dementia care, two hands clasped, one young, the other elderlyOf the many decisions involved in adult caregiving, contemplating what to do about life support is often one of the hardest.

Tangled in the myriad emotions involved are questions about the needs of your elderly parent on life support,  their potential to recovery, their wishes, your sacrifice and feelings about the situation and ultimately what society has deemed the “right thing to do”. It might be best, since decisions like these are emotional ones, to think about it in a logical way.

What are their chances of recovery?

One of the quintessential questions here that must be resolved surrounds their chances of recovery. Sitting down and having a substantial conversation with your parents doctor can clarify exactly where your Mom or Dad stands in terms of recovery. What quality of life can be afforded to them if they are on multiple forms of life support? What else can be expected? Bed sores? More trauma to the body? The guilt associated with taking elderly parents off life support lies in disregarding their potential to recover; if there is a slim to none chance of recovery, the question then becomes an analysis of selfishness.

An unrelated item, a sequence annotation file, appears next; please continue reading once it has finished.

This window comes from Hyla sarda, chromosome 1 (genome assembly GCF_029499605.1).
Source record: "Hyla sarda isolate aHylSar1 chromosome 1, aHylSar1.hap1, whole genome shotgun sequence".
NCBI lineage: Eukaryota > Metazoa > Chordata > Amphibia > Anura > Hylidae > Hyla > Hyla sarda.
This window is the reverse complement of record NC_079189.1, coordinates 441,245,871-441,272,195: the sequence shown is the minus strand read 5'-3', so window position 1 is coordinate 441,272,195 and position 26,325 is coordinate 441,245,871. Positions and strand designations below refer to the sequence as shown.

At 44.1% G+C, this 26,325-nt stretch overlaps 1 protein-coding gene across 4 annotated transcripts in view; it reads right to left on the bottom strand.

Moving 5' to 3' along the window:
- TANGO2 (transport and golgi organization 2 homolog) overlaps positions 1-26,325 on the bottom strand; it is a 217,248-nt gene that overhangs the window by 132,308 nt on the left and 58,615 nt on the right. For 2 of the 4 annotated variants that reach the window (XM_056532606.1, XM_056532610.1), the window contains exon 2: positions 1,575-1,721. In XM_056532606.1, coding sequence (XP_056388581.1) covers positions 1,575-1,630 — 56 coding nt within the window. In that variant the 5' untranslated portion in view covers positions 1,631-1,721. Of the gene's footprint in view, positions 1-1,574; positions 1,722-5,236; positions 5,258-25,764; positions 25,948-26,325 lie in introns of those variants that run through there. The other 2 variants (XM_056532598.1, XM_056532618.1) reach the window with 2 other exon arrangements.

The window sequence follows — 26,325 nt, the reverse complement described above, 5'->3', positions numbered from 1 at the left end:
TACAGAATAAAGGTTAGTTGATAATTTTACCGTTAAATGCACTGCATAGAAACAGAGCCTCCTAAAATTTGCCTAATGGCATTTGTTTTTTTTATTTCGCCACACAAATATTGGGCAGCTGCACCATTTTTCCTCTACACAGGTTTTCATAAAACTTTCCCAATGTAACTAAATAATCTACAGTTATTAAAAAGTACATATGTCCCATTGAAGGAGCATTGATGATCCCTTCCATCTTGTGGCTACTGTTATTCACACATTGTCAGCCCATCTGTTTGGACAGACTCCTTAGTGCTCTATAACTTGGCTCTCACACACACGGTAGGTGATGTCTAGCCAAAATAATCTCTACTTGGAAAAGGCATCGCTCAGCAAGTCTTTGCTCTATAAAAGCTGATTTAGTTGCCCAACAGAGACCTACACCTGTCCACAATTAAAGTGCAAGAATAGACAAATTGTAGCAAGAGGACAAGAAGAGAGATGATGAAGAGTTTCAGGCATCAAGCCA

Are you being selfish?

The ultimate question becomes is who really benefits from keeping your parent on life support if they don’t stand to benefit? If your parent has slight chances of recovery, is maintaining their limited function an extension of your need or theirs? Did they leave final wishes and are you regarding them? Knowing your parents, would they consider this living with dignity?

Things to Remember

Is it important to remember, in the midst of all these questions,  that whatever decision you make will be the right decision.  In letting go, your parent will complete a course of action that is already underway. In maintaining their bodies, you keep alive a substantial aspect of who your parent is.

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